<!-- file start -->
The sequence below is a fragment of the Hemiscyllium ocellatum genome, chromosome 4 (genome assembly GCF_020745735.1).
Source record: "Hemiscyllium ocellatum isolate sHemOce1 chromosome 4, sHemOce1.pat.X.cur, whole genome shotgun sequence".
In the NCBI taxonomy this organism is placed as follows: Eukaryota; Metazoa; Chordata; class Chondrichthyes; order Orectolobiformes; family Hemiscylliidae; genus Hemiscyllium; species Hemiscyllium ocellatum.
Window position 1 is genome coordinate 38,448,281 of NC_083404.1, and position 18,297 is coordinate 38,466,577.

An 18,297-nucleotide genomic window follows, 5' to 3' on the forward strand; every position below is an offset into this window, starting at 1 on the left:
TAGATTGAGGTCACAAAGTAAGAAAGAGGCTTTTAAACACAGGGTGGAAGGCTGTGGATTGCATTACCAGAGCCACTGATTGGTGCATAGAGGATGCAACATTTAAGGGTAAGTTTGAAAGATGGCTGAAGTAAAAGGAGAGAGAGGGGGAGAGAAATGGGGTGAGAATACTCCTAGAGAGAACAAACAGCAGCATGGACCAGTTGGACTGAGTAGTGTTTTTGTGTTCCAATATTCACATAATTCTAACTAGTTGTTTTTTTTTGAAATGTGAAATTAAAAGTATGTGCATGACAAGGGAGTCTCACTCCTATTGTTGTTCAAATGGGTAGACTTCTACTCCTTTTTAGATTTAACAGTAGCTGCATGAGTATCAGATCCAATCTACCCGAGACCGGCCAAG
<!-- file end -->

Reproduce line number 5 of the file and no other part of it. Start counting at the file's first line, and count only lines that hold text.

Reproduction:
An 18,297-nucleotide genomic window follows, 5' to 3' on the forward strand; every position below is an offset into this window, starting at 1 on the left: